Sleep is the most obvious aspect of the rest fundamental.  But to give our sympathetic nervous system periodic breaks we should be having other relaxing actions as part of our day.  Needlecraft's like knitting, crocheting is a great relaxer, helping get repetitive deeper breathing patterns in play.  Playing an instrument, playing record/CD, radio music, watching funny or non-intense movies, reading novels.  Know where your threshold is with stress and anxiety and take a break.  Take a whole day off from social media or political activities and just have some guilt free fun. In a crisis, it's very important to have a lapse of engagement, where you are not thinking or acting on behalf of the crisis.  And in that lapse, to feel joyous in the activity and not guilty you are not "on it".  Pick your battles, you can't be part of every march and rally.  Know what is the right action and when for you. Become aware of fatigue, burn out, depression and readjust your approach.  Navigating this terrain for ourselves is very interesting as you begin to recognize signs and symptoms in yourself and the subsequent choices you make in caring for yourself. Self-discipline brings order and a healthy repetition.  Following are some previous posts that might help with this.  The Fine Art of Self SoothingModern ToiletryEnergy Field SurveillanceSleep TightA Right Rest Witnessing: Attention, Intention and Healing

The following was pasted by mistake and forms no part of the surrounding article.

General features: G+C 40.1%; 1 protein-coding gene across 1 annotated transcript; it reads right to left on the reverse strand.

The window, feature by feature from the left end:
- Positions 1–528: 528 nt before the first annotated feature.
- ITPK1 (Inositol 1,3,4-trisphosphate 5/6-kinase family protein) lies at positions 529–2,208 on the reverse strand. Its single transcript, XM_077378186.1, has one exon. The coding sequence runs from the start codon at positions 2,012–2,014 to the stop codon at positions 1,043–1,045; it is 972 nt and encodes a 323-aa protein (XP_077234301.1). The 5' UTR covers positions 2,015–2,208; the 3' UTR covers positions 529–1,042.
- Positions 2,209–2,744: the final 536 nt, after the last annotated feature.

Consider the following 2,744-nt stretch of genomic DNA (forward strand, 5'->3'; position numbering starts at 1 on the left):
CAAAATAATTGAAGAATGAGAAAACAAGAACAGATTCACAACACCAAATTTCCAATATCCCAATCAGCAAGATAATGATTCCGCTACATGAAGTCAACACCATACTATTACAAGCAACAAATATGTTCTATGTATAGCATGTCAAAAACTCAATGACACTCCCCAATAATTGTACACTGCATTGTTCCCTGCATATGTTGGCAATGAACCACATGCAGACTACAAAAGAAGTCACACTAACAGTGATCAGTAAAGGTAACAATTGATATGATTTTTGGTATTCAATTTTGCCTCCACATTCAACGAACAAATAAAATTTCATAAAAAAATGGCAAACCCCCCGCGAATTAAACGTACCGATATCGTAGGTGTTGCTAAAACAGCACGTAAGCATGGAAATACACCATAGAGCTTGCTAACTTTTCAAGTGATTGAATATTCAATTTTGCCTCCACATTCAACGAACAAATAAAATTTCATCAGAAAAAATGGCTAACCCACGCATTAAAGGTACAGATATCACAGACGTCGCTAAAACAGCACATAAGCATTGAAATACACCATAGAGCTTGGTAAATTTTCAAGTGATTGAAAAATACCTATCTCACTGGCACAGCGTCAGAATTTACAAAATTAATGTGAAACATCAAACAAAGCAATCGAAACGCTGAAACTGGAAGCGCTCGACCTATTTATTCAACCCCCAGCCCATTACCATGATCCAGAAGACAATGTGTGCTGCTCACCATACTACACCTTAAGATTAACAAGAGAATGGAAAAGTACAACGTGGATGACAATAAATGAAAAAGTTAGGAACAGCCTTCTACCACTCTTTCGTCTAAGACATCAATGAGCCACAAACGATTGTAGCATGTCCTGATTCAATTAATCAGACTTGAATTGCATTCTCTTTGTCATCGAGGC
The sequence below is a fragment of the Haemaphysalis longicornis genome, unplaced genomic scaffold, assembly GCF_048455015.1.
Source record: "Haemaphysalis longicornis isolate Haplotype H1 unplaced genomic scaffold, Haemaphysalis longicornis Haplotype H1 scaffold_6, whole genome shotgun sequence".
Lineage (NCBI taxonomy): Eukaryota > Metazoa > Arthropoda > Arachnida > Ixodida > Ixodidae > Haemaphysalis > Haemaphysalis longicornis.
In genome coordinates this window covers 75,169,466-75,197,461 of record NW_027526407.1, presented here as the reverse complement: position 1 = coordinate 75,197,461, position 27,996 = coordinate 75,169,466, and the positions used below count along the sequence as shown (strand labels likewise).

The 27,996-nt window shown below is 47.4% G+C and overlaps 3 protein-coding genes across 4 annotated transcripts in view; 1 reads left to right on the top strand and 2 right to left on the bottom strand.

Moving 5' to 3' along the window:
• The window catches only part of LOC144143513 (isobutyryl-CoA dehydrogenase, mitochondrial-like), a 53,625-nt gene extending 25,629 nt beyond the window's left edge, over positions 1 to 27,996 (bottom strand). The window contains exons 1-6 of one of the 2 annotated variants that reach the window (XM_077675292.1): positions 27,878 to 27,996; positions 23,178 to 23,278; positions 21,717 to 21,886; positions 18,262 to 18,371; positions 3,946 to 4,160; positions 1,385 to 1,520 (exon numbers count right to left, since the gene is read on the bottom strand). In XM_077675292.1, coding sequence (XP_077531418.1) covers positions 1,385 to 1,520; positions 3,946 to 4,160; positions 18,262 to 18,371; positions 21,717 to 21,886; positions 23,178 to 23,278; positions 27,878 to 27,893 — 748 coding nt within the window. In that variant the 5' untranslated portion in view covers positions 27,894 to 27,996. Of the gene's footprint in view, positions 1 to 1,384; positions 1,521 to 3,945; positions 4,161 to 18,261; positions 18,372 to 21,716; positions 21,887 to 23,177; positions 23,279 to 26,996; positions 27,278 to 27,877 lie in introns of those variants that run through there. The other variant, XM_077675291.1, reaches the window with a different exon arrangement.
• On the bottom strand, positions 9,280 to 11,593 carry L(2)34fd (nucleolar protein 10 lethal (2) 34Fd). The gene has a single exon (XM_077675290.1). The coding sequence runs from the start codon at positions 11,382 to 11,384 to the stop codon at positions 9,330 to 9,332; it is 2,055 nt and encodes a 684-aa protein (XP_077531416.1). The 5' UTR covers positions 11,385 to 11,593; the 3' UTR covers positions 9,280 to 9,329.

"We adore chaos because we love to produce order."  M. C. Escher

Photo credit:  Lalu Danzker